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Joseph C. Phillips,
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A drug dealer with upscale clientele is having moral problems going about his daily deliveries. A reformed addict, he has never gotten over the wife that left him, and the couple that use him for deliveries worry about his mental well-being and his effectiveness at his job. Meanwhile someone is killing women in apparently drug-related incidents. Written by
Ed Sutton <firstname.lastname@example.org>
Writer-director Paul Schrader experienced a unique problem while filming was underway in New York City. The film is set during a sanitation worker strike which called for large amounts of uncollected trash to be prominently featured in exterior scenes. But since the real New York City sanitation department was very much on the job they would inadvertently collect trash that was meant to be a part of the film's production design. See more »
This film has to be one of Schrader's best films for sure.
"Light Sleeper" is a great and very effective yarn that follows John LeTour (Willem Dafoe), a drug trafficker/former addict who seems miserable and lonely while bringing drugs to users in the Big Apple. LeTour's life is put to the test when he finds out from Robert (David Clennon), that their boss, Ann (Susan Sarandon), is finally switching to cosmetics instead of drugs and an old flame, Marianne Joseph (Dana Delany), comes to town to visit her ailing mother. The movie moves at a steady pace and doesn't get ugly until the fierce and bloody shootout near the end of the movie. I must note that I'm a big fan of Dafoe and the strong (and moving) performance that he gives here is why I admire him a lot.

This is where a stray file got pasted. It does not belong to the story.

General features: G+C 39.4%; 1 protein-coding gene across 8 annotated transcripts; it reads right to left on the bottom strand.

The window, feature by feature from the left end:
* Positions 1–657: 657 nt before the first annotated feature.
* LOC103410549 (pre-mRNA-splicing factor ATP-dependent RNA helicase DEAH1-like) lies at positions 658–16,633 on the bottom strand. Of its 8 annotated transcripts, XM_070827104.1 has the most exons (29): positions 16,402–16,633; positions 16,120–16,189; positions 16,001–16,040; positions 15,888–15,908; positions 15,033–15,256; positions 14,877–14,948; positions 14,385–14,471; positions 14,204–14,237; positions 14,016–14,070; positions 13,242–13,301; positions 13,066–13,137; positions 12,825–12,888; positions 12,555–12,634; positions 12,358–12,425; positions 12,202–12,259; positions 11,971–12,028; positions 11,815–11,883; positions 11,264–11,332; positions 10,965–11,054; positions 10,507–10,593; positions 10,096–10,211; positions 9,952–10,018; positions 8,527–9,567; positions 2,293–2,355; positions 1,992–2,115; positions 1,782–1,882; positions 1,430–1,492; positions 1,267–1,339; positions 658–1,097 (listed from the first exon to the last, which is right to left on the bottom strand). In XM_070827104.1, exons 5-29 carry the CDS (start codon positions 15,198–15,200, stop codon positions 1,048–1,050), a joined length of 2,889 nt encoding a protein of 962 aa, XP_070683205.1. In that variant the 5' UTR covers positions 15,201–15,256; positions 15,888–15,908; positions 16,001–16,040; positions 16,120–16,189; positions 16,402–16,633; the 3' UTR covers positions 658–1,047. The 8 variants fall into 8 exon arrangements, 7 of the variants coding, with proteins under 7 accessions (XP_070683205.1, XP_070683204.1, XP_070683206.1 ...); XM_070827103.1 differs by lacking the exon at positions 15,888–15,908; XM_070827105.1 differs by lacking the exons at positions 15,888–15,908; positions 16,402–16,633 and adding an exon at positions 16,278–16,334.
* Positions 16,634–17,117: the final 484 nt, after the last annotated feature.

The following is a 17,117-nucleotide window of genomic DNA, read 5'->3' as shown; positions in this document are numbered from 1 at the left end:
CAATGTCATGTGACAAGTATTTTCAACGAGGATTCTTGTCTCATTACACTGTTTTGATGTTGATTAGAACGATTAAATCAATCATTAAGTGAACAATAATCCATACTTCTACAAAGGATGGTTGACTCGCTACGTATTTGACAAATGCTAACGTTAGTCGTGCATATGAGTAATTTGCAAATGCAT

The film's photography, shot by Ed Lachman ("The Limey", "The Virgin Suicides"), is nothing short of brilliant and beautiful. In the early moments of the film, there are several small piles of garbages that nearly cover up the sidewalks and the bottom of the street lights. Dafoe, who also narrates the movie, mentions that there's a strike. Also, the musical score that's composed and performed by Michael Been, is good to listen to and it stayed with me during the whole film.
Paul Schrader (who directed the movie and wrote the screenplay) knows very well how to handle the film here with a simple and wise approach. Most of his earlier (and recent) work, dating back (and now) to the screenplay(s) that he wrote for Martin Scorsese's "Taxi Driver" and "Bringing Out The Dead" and one of his own films - "American Giglo" make great examples of anyone who works at night and feels agitated. "Light Sleeper" itself has to be one of Schrader's best films for sure.
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